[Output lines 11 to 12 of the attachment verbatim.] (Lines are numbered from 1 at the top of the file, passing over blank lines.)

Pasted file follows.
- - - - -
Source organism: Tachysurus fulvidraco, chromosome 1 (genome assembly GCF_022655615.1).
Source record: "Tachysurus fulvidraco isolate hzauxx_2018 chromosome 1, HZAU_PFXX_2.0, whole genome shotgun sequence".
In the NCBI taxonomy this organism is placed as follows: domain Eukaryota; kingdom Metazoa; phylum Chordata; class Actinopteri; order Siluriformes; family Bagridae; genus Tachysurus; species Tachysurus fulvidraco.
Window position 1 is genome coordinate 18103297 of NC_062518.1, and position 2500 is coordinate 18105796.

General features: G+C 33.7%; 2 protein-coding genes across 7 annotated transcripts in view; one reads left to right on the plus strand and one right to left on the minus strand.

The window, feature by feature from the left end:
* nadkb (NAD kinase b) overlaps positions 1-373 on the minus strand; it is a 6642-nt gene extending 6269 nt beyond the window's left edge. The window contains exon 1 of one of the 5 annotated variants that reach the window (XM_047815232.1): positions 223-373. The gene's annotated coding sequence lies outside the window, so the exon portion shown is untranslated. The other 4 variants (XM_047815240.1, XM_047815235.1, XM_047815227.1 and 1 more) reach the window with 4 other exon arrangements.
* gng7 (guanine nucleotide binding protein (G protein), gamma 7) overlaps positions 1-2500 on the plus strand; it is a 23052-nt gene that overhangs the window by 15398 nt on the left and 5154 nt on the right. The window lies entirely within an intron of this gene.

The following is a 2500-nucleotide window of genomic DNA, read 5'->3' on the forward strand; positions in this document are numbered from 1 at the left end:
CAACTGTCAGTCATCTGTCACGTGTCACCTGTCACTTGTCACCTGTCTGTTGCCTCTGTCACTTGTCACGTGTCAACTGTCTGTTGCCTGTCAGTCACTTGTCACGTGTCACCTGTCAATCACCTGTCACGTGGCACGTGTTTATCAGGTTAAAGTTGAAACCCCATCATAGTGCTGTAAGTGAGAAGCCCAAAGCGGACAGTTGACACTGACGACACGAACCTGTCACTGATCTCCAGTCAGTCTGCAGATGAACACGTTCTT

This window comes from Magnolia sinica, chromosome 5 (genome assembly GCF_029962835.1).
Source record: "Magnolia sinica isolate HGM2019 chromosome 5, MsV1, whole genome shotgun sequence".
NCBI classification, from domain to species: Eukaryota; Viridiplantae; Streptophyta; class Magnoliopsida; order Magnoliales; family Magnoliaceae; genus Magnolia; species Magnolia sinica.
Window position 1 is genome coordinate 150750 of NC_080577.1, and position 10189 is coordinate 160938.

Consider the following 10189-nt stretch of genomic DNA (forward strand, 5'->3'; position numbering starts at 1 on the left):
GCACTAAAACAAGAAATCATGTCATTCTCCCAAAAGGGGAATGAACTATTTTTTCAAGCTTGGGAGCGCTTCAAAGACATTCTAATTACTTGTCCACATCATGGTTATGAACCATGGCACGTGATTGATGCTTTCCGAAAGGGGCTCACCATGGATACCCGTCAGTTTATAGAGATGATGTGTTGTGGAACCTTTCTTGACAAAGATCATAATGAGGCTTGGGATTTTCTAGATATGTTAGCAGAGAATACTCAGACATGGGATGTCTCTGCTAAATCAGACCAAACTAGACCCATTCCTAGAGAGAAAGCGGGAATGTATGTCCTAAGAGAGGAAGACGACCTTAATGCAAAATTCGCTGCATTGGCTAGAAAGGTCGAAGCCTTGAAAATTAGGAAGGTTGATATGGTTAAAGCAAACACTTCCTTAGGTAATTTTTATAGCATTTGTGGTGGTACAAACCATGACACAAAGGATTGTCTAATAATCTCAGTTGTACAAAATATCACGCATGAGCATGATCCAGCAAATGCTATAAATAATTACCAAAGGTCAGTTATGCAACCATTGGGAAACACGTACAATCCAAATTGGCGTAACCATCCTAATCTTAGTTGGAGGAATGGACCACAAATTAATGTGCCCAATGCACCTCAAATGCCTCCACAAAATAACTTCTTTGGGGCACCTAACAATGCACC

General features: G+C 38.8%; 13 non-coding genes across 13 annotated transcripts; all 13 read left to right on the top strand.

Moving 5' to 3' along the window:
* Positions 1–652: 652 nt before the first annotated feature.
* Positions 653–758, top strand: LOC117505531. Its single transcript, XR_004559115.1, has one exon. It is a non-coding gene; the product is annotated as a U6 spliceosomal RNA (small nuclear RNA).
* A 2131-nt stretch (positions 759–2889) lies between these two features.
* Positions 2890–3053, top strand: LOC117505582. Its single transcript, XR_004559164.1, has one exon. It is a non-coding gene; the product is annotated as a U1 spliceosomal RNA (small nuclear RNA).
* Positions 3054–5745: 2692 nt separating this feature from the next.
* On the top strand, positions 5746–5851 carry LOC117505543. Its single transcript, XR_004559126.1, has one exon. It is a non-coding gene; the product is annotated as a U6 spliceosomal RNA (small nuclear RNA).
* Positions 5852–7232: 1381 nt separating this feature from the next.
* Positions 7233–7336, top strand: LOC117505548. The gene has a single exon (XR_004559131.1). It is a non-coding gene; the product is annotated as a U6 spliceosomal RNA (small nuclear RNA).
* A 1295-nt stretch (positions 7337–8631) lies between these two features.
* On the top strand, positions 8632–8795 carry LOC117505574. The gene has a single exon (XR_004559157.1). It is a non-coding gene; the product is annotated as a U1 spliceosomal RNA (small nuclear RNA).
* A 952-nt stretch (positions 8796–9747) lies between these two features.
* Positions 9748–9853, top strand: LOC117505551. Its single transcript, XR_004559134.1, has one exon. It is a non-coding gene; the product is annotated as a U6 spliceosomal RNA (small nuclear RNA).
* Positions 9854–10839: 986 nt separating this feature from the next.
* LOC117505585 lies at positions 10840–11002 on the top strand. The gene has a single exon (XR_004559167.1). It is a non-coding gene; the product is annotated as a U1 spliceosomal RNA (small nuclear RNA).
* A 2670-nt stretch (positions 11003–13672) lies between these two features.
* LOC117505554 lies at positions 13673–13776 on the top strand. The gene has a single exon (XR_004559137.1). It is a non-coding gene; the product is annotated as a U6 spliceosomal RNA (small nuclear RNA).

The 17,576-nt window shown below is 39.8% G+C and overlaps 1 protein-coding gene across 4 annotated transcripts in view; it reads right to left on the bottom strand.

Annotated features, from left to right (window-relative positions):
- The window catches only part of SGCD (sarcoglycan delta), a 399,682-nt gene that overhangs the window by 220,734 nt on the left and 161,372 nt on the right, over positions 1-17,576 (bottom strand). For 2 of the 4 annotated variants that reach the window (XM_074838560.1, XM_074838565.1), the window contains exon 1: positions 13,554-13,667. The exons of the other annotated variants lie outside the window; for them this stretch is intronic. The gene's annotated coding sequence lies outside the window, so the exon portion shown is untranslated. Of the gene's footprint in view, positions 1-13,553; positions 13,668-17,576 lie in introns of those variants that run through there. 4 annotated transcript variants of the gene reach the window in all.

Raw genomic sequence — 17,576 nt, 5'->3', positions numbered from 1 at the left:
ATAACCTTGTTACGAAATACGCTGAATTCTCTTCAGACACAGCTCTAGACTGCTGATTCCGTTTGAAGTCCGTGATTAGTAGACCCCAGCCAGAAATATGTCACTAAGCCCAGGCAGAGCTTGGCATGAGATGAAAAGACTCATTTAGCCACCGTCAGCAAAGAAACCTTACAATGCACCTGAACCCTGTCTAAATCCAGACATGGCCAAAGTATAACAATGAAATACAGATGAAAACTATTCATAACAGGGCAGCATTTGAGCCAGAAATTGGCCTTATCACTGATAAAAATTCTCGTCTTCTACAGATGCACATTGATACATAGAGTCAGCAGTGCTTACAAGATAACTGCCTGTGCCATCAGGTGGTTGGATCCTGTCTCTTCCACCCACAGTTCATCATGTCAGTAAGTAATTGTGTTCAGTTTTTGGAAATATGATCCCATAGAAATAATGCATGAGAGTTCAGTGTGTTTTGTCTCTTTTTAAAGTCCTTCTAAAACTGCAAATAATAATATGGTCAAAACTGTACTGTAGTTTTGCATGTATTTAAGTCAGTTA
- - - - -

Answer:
This window comes from Magnolia sinica, chromosome 5 (genome assembly GCF_029962835.1).
Source record: "Magnolia sinica isolate HGM2019 chromosome 5, MsV1, whole genome shotgun sequence".